The Facts about Adjuncting (and the Academic Job Market)
According to the American Association of University Professors, today more than 50% of all faculty appointments are part-time.
Adjuncts constitute 76.4% of U.S. faculty. Let that sink in. For those of us used to grading: that's barely a passing grade. That means that tenured faculty comprise only 23.6% of the instructional labor force.
Read the full article here
So, for those of us who want a tenure-track job, that means we are not only competing with our fellow adjuncts and graduate students, but also with tenured professors looking to switch institutions. The job competition pool is so small that in a very real way, new Ph.D.s could (and at times, are) competing with their advisors for positions.
Imagine emailing your advisor to ask for a recommendation letter for a job for which you are a perfect fit. Imagine your advisor, who is in the same field as you, responding: "I'd be happy to write you a rec letter, but I want to let you know that I'm applying for the same job." This actually happened. When my friend told me this had happened to her, I wondered what the point of even asking for a rec letter from her advisor even was-- would her advisor actually write a complimentary letter, knowing that she too was applying for the same job? What does this say about the job market itself? What real chance does a recent PhD have if they are competing with a tenured professor, with a book and many peer reviewed articles and nearly a decade of teaching?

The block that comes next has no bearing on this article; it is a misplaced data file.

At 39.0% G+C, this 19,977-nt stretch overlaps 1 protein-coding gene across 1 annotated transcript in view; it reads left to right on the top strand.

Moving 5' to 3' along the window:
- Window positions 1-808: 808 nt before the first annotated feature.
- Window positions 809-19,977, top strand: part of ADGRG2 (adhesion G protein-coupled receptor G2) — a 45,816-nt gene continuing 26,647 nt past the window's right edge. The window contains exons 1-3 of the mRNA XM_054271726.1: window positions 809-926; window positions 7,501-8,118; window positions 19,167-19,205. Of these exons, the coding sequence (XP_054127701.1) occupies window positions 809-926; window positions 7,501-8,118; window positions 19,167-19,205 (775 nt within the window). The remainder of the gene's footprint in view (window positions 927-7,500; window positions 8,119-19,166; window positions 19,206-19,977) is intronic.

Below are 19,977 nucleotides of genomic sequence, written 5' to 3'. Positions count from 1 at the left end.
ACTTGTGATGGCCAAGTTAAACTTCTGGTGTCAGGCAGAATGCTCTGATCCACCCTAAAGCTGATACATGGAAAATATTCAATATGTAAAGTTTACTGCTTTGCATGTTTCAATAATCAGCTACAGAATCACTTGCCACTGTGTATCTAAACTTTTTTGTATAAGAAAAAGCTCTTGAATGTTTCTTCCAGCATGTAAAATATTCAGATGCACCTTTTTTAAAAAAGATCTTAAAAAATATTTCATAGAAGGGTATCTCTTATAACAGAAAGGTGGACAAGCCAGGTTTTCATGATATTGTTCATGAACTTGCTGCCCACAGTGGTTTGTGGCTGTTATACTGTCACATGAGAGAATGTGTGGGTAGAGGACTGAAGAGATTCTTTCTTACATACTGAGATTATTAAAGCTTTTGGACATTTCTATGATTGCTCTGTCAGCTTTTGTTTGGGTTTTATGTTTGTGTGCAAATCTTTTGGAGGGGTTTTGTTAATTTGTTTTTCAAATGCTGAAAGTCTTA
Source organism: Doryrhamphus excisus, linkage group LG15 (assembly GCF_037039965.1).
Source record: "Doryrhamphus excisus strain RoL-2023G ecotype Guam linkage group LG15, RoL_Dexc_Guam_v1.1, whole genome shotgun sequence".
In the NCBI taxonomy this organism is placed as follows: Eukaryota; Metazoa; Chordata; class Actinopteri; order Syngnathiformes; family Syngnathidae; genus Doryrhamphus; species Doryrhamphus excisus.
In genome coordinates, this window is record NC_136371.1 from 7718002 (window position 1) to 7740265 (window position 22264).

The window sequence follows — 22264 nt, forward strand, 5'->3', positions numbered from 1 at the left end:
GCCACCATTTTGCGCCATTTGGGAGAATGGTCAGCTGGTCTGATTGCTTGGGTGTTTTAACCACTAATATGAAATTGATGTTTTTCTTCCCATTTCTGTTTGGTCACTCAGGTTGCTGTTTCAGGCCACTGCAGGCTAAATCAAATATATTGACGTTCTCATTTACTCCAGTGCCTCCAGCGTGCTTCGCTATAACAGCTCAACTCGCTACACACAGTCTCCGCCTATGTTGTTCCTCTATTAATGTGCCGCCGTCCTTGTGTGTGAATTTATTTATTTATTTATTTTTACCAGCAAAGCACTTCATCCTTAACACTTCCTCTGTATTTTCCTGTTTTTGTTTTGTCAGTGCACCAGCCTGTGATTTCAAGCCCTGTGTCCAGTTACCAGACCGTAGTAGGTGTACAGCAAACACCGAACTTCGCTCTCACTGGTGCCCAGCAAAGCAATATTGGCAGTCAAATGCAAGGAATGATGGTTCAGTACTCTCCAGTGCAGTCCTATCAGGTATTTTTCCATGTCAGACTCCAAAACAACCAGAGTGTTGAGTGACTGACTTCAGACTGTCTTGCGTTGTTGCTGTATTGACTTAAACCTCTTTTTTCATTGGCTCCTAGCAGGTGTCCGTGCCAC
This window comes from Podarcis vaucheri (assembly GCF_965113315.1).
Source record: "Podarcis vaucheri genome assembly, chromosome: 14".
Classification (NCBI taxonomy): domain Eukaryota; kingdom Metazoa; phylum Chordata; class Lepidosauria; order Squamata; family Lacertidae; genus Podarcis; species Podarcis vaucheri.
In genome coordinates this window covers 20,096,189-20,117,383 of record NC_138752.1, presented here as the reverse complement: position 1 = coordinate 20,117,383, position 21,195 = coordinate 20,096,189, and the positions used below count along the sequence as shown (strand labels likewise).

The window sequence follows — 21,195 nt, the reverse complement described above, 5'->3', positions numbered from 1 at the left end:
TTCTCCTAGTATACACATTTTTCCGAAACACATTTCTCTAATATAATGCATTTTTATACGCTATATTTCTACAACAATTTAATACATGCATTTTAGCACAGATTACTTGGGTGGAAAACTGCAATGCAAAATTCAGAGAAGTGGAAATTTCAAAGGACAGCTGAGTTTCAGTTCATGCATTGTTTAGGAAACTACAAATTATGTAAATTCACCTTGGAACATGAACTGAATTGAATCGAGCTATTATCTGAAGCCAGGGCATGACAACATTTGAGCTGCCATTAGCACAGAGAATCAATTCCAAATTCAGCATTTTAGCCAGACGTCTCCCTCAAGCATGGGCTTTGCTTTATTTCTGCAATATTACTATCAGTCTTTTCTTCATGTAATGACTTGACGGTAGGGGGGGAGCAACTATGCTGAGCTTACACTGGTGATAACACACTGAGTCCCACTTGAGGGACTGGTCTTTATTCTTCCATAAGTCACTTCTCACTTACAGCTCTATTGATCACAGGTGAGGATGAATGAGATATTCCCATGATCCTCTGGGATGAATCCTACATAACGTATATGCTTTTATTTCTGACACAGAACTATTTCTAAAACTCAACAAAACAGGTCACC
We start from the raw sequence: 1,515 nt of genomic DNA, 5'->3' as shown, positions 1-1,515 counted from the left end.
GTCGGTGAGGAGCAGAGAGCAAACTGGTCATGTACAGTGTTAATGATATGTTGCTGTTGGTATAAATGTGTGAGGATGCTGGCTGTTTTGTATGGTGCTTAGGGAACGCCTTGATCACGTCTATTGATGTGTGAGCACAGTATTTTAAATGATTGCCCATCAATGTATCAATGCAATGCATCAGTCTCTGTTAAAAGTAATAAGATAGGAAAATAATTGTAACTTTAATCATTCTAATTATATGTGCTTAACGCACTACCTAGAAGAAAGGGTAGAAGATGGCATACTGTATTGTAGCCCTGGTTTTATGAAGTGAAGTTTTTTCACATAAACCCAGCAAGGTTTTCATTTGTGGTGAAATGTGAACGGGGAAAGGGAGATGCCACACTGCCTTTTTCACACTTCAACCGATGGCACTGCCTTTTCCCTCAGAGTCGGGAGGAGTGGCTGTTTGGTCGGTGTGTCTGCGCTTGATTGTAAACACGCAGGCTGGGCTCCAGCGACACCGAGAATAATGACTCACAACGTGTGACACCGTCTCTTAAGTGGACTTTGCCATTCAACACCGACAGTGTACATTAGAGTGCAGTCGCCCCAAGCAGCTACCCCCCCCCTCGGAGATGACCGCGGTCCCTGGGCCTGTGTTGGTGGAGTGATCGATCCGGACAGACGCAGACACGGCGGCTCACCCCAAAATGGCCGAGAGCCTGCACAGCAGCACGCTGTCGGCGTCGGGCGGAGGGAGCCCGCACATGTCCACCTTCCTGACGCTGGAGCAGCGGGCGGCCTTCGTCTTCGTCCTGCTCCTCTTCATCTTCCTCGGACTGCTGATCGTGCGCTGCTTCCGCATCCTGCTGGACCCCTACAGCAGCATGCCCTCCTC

By the way, neither of them ended up getting the job.
Going back to the numbers, let's assume that 23.6% of the academic jobs out there are actually tenure-track (that statistic speaks to the amount of tenured professors currently employed, not the percentage of job listings, just so you know)
Ok, if 23.6% of jobs out there are tenure-track, everyone is applying to them. Who is getting them? According to this article by Gawker, almost 90% of those jobs go to Ivy leaguers. Here's another excellent article by Slate detailing this horrifying reality.
Further, the amount of academic positions continue to drop each year. That means every year on the job market your chances of securing a job drop.
Here's an excellent article by Chronicle Vitae about Academy's 1%
My question is: as Ph.D.s, we are trained to question everything, to research, to write with conviction, and to work incredibly hard. Aren't we too smart to fall for this?